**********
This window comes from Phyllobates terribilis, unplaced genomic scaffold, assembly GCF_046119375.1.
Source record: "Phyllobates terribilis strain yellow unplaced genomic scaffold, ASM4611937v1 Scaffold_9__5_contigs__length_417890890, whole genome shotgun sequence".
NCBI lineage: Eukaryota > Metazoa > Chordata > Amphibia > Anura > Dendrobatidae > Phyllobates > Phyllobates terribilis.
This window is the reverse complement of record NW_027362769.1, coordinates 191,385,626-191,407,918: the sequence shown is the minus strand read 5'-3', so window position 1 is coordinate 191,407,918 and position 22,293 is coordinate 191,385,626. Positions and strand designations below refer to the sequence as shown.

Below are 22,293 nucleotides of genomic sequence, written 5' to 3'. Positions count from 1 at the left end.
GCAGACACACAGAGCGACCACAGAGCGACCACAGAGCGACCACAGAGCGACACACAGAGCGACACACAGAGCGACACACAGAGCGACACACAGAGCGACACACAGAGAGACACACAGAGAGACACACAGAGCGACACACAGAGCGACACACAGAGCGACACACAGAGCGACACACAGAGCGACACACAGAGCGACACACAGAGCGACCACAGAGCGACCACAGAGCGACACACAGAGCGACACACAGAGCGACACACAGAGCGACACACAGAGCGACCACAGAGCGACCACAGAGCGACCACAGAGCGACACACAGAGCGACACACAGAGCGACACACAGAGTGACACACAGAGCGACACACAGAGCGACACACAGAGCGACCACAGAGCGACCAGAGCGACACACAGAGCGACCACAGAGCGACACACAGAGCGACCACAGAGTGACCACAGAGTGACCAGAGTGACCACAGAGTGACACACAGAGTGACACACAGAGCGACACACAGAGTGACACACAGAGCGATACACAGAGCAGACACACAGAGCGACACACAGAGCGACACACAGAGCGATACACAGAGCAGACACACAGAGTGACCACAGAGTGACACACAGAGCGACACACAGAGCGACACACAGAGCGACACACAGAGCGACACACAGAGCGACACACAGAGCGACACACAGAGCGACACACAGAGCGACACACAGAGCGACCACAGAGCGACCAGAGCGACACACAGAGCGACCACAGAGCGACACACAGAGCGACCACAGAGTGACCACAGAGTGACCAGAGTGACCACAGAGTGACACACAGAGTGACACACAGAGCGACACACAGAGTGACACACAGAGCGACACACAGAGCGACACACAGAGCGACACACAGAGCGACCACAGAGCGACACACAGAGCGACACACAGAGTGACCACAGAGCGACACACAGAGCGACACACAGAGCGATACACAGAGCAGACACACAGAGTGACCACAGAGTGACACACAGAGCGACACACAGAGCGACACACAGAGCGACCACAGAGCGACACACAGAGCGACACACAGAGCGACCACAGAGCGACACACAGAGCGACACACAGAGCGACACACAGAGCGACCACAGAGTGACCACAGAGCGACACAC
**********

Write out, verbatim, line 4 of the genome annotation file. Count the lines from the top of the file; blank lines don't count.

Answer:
This window is the reverse complement of record NW_027362769.1, coordinates 191,385,626-191,407,918: the sequence shown is the minus strand read 5'-3', so window position 1 is coordinate 191,407,918 and position 22,293 is coordinate 191,385,626. Positions and strand designations below refer to the sequence as shown.